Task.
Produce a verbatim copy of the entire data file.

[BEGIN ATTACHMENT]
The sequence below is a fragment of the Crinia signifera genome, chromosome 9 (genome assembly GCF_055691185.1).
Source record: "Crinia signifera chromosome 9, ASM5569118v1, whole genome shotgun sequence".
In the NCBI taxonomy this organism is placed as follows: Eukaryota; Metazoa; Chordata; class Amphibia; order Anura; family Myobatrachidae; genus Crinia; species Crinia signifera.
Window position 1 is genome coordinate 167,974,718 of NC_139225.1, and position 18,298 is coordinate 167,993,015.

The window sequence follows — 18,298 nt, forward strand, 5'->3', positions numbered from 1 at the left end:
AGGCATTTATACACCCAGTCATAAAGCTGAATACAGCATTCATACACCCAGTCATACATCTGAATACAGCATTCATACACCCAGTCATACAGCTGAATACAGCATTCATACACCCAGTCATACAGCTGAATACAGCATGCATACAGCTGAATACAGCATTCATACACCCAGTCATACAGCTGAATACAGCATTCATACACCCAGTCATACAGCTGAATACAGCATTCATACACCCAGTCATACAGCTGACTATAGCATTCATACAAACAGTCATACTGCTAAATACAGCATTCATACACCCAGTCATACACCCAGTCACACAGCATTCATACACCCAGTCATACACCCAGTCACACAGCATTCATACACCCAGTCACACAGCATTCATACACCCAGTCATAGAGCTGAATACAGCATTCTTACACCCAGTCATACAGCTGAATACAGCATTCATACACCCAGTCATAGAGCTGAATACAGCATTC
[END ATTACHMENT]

The sequence below is a fragment of the Crinia signifera genome, chromosome 9 (genome assembly GCF_055691185.1).
Source record: "Crinia signifera chromosome 9, ASM5569118v1, whole genome shotgun sequence".
In the NCBI taxonomy this organism is placed as follows: Eukaryota; Metazoa; Chordata; class Amphibia; order Anura; family Myobatrachidae; genus Crinia; species Crinia signifera.
Window position 1 is genome coordinate 167,974,718 of NC_139225.1, and position 18,298 is coordinate 167,993,015.

The window sequence follows — 18,298 nt, forward strand, 5'->3', positions numbered from 1 at the left end:
AGGCATTTATACACCCAGTCATAAAGCTGAATACAGCATTCATACACCCAGTCATACATCTGAATACAGCATTCATACACCCAGTCATACAGCTGAATACAGCATTCATACACCCAGTCATACAGCTGAATACAGCATGCATACAGCTGAATACAGCATTCATACACCCAGTCATACAGCTGAATACAGCATTCATACACCCAGTCATACAGCTGAATACAGCATTCATACACCCAGTCATACAGCTGACTATAGCATTCATACAAACAGTCATACTGCTAAATACAGCATTCATACACCCAGTCATACACCCAGTCACACAGCATTCATACACCCAGTCATACACCCAGTCACACAGCATTCATACACCCAGTCACACAGCATTCATACACCCAGTCATAGAGCTGAATACAGCATTCTTACACCCAGTCATACAGCTGAATACAGCATTCATACACCCAGTCATAGAGCTGAATACAGCATTC